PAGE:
Long-Term Effects of Articular and Extra-Articular Damage in Adult Patients with Juvenile Idiopathic Arthritis and Different Immunogenic Markers


adult juvenile idiopathic arthritis
long-term effects

How to Cite

Dzhus, M., Mostbauer, H., Karasevska, T., & Ivashkivsky, O. (2017). Long-Term Effects of Articular and Extra-Articular Damage in Adult Patients with Juvenile Idiopathic Arthritis and Different Immunogenic Markers. Galician Medical Journal, 24(3). https://doi.org/10.21802/gmj.2017.3.15


To assess the long-term effects of juvenile idiopathic arthritis in adulthood, unified diagnostic methods for articular and extra-articular lesions should be used which depend on the juvenile idiopathic arthritis variants, the disease activity and treatment.

The objective of the research was to compare the clinical manifestations in adult patients with different juvenile idiopathic arthritis-specific immunogenic markers and to evaluate their impact on the long-term articular and extra-articular damage.

Materials and methods. We observed 132 young patients with different juvenile idiopathic arthritis variants. According to genetic/immunological markers the following groups were formed:  Group I - 38 positive human leukocyte antigen B27 patients; Group II - 13 positive antinuclear antibody patients; Group III - 26 positive rheumatoid factor/anti-cyclic citrullinated peptide patients and Group IV - 55 patients with all negative markers. Long-term effects of juvenile idiopathic arthritis were estimated by the articular juvenile arthritis damage index (JADI-A) and the extra-articular juvenile arthritis damage index (JADI-E). Descriptive statistics, the Student’s T-test, the Fisher’s exact test and Mann-Whitney U-test were performed.

Results. 70 women and 62 men with the disease duration of 13.6±9.3 years at the age of 24.3±8.3 years were included into the study: 12 (9.1%) patients with positive rheumatoid factor polyarthritis, 30 (22.7%) patients - with negative rheumatoid factor polyarthritis, 32 (24.2%) patients with persistent oligoarthritis, 19 (14.4%) patients with extendent oligoarthritis, 20 (15.2%) patients with entesitis-related arthritis and 19 (14.4%) patients with systemic arthritis; there were no patients with psoriatic arthritis. There were no differences between groups in age, disease-modifying antirheumatic drug cumulative dose, mean dose of prednisolone and quality of life according to the SF-36. In Group I, the delay in the diagnosis was more than one year (18.6±24.2 months). In this group, less painful (p<0.005) and deformed (p<0.01) joints as compared to Group ІІІ, and higher levels of the ESR and C-reactive protein as compared to Group ІV were found, although the Juvenile Arthritis Disease Activity Score index in childhood was lower (p<0.005) as compared to Group ІІ. They received a lower cumulative dose of the glucocorticoids as compared to Group II (p<0.01), respectively. They had lower (p<0.01) JADI-E as compared to Group II (1.31 ± 1.49) and lower (p <0.01) JADI-A as compared to Group III. In Group III, the diagnosis was made the fastest in comparison with other groups (6.4±8.4 months, p<0.05); more painful joints (p <0.05) and ankylosis (p<0.05) were observed as compared to Group I, JADI-A was significantly higher (p<0.05) in Group III as compared to Group I. The most pronounced JADI-A was found in Group III, while in Group I and Group II, this index was the lowest. JADI-E was the most pronounced in Group II, and the most favorable course was found in Group І and Group ІІІ (p<0.05).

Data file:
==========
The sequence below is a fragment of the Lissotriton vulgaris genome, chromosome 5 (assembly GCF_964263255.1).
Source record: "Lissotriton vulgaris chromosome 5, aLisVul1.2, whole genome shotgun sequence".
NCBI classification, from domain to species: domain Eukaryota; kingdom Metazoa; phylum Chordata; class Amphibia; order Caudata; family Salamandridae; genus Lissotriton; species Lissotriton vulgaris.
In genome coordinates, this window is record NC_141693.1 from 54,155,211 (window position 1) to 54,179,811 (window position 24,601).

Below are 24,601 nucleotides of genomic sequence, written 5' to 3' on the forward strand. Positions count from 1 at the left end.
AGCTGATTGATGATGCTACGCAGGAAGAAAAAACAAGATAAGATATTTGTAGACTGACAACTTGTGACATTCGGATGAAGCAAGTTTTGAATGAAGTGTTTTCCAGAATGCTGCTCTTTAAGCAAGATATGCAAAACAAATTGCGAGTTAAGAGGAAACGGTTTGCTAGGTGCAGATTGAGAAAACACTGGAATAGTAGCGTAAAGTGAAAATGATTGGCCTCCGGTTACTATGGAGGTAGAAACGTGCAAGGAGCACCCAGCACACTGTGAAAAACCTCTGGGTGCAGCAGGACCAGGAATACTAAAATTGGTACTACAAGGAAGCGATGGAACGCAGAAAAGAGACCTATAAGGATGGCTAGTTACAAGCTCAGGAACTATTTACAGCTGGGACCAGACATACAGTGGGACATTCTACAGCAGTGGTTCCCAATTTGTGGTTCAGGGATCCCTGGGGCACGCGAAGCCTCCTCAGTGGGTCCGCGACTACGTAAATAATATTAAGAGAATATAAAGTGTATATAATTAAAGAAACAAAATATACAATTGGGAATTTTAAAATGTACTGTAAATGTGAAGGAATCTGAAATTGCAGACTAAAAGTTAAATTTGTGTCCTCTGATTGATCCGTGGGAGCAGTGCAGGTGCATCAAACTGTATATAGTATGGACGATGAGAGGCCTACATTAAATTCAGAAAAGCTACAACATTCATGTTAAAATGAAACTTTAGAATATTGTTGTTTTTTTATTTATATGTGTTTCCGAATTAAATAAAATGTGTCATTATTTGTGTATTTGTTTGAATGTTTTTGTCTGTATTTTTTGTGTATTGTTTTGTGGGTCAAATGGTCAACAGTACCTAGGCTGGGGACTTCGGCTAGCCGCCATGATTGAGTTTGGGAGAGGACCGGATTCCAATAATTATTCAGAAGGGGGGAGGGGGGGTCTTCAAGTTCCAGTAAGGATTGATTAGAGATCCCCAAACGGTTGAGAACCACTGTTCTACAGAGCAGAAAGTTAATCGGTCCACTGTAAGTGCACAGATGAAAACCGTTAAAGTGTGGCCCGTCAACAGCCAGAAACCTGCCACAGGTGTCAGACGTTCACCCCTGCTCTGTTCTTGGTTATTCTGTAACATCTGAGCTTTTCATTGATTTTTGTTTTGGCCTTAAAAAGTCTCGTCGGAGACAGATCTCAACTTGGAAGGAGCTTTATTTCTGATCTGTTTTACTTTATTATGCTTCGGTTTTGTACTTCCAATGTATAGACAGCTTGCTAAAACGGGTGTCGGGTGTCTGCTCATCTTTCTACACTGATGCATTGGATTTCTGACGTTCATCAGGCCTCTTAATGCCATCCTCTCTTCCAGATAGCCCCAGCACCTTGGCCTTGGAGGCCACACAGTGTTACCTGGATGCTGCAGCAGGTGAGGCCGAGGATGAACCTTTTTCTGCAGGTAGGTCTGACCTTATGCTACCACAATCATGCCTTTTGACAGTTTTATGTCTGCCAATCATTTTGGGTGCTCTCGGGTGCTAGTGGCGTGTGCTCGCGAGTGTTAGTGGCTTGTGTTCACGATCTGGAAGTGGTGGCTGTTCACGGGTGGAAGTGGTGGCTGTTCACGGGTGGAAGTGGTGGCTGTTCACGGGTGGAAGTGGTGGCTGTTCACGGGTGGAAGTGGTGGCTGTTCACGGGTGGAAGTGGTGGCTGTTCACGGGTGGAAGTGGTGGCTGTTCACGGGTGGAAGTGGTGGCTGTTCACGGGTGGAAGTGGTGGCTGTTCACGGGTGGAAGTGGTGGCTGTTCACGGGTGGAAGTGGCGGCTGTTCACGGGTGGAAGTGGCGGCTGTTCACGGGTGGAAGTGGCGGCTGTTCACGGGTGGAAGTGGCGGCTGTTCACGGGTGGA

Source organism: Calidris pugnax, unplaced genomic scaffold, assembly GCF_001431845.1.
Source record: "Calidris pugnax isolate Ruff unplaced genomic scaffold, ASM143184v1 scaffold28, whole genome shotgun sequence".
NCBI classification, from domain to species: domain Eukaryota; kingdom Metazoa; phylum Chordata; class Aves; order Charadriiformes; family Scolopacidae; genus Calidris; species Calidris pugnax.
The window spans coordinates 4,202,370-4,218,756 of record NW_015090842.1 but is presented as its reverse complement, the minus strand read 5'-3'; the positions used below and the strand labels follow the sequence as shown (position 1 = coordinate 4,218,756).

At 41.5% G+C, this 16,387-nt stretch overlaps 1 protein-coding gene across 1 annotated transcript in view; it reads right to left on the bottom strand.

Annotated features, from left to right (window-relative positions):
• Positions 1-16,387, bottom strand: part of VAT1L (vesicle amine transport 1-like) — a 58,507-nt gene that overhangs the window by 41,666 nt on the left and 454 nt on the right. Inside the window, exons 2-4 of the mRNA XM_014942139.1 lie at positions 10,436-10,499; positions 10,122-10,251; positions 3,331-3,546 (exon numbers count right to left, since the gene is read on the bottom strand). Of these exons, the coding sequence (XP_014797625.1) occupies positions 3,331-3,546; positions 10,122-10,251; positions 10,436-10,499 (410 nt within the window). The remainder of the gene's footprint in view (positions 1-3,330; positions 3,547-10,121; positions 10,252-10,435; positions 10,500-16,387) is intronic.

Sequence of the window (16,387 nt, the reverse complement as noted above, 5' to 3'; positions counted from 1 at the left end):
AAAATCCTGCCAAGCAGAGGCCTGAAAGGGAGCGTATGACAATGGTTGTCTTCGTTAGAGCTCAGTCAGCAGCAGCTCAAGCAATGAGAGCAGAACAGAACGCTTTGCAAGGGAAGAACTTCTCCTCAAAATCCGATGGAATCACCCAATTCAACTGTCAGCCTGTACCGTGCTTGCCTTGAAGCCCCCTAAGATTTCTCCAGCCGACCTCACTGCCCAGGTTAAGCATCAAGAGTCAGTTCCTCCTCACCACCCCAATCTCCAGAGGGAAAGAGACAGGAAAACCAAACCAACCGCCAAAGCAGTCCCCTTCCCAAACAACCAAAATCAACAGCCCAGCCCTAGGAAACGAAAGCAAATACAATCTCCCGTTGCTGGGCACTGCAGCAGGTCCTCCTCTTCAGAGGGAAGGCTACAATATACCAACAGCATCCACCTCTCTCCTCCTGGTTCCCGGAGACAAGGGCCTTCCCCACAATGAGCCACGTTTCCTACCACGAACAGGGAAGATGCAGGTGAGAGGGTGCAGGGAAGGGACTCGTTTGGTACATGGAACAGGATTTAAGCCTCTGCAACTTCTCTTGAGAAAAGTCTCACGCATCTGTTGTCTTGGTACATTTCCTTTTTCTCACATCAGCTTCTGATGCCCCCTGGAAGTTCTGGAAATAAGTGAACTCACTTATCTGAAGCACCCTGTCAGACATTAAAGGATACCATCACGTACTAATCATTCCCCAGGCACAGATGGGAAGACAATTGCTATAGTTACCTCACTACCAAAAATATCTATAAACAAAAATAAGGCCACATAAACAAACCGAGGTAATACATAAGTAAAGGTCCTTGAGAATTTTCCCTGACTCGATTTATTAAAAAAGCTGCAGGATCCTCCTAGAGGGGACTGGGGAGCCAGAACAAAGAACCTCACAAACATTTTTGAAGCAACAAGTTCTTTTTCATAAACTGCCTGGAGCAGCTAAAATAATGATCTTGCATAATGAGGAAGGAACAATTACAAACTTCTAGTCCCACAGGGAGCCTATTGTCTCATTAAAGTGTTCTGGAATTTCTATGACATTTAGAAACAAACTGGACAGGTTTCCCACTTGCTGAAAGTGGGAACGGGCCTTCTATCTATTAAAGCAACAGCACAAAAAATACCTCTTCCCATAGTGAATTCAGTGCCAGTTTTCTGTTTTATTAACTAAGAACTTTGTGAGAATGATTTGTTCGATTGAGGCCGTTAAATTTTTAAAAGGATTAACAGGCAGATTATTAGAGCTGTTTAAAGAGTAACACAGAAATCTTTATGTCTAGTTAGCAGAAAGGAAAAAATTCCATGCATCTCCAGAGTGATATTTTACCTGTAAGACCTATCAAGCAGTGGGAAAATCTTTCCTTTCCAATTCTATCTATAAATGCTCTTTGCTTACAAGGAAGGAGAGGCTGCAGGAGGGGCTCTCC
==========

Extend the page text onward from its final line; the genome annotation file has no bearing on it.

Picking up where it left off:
Conclusions. Presence of anti-cyclic citrullinated peptide/rheumatoid factor in adults with juvenile idiopathic arthritis has negative impact on joint damage (JADI-A) indicating the need for aggressive therapy in both childhood and adulthood. Presences of antinuclear antibodies are associated with more often extra-articular damages in adulthood as compared to other groups.



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